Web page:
In the present case, the Board found that Groupon had failed to carry its burden of establishing that an interested party exercising reasonable diligence would have located Ratsimor. We agree. Groupon has provided no evidence that Ratsimor was disseminated to the interested public before the critical date other than testimony from Dr. Joshi that it was “publicly available around November 2003 .” Even if we assume that Ratsimor was available online on Dr. Ratsimor's personal page before the critical date, Groupon does not point to any evidence indicating that Ratsimor was viewed or downloaded. Further, in contrast to Voter Verified, the present case lacks any testimonial evidence that a person interested in e-commerce and peer-to-peer marketing would be independently aware of the web address for Dr. Ratsimor's personal page. In other words, there was no evidence that the ordinarily skilled artisan would know of Dr. Ratsi-mor's personal webpage or its web address. Instead, Groupon argues that an internet search engine would have been able to locate the report. But that argument does not allow us to automatically infer that Dr. Ratsi-mor's webpage was “indexed ․ (through search engines or otherwise)” and thus locatable by a search engine. See Voter Verified, 698 F.3d at 1381. The record is devoid of any evidence that a query of a search engine before the critical date, using any combination of search words, would have led to Ratsimor appearing in the search results.
Alternatively, Groupon points to an article that Dr. Ratsimor and several of the same co-authors published and argues that it would have directed interested researchers to Ratsimor. We have previously recognized that the presence of a “research aid” can also establish public accessibility. See Bruckelmyer v. Ground Heaters, Inc., 445 F.3d 1374, 1379 (Fed.Cir.2006). For example, in Bruckelmyer, we concluded that the presence of an issued foreign patent put an interested researcher on notice of that patent's application. Id. (“[I]t does not matter whether the ′119 application was catalogued or indexed in a meaningful way because the ′119 patent was indexed and could serve as a research aid.”). The Board acknowledged that the published article was publicly accessible and that it related to the same research presented in Ratsimor. The Board nevertheless found the article insufficient because it did not include any citation to Ratsimor. Moreover, even if the published article would have led a reader to the UMBC Department website, there is no evidence that it would have led a reader to Dr. Ratsimor's personal website, which arguably housed the link to Ratsimor. For example, there is no evidence that UMBC Department's website provided a link to Dr. Ratsimor's webpage.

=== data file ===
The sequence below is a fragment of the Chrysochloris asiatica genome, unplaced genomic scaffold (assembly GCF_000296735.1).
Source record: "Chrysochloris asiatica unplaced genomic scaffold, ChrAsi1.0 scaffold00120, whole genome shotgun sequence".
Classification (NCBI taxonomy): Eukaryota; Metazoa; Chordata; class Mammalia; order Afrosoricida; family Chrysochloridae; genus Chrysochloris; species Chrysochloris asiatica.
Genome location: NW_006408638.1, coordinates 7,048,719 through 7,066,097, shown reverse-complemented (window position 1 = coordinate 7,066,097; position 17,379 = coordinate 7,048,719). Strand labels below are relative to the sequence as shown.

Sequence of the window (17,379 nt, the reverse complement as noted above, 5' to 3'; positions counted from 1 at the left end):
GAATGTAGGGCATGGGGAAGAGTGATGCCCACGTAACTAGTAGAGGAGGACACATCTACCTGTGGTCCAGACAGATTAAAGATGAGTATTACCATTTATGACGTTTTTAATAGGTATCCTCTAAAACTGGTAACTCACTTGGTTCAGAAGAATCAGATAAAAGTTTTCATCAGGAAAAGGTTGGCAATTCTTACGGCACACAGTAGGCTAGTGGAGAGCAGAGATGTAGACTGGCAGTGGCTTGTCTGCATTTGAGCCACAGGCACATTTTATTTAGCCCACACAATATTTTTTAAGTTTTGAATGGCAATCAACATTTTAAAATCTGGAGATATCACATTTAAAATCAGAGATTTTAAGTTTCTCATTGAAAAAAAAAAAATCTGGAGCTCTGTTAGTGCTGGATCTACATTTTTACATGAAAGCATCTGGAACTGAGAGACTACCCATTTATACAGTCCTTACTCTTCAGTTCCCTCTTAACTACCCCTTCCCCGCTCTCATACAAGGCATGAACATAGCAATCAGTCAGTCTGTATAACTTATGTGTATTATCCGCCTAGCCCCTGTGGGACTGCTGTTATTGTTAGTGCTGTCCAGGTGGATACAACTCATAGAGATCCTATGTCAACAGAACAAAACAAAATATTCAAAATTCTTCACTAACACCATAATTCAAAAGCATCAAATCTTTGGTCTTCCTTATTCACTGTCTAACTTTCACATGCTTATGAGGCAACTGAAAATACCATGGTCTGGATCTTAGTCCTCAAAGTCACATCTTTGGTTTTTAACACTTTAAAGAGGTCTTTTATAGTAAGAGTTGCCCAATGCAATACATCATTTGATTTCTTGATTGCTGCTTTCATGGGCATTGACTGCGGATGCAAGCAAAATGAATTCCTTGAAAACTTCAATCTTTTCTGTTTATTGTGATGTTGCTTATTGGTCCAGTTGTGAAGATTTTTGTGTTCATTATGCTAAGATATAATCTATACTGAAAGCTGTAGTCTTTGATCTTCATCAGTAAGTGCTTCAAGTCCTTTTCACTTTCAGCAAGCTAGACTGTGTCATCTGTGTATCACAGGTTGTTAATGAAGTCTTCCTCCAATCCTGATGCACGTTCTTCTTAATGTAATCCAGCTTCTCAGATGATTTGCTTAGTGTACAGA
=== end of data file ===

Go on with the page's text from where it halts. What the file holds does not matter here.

We agree with the Board. The published article does not provide a skilled artisan with a sufficiently definite roadmap leading to Ratsimor. An adequate roadmap need not give turn-by-turn directions, but should at least provide enough details from which we can determine that an interested party is reasonably certain to arrive at the destination: the potentially invalidating reference. The issued foreign patent in Bruckelmyer is such a roadmap; the existence of a patent assumes the existence of a corresponding patent application. Additionally, a published article with an express citation to the potentially invalidating reference would similarly provide the necessary guidance. See Cornell Univ. v. Hewlett–Packard Co., No. 01–cv–1974, 2008 U.S. Dist. LEXIS 39343, at *20–21 (N.D.N.Y. May 14, 2008) (finding that an article in a “seminal publication in the field of electrical engineering” with an explicit citation to the allegedly invalidating reference was a research aid that made the sought-after reference publicly accessible).
In this case, Groupon at no point asserts that the published article cited or mentioned Dr. Ratsimor's personal page. Instead, Groupon asserts that the common subject matter would lead an interested party to do additional research on the UMBC Department's website. However, even to the extent that is true, there is no evidence that an interested party could navigate from that website to Dr. Ratsimor's personal page, whether through a direct link or a chain of links, to access the Ratsimor Reference.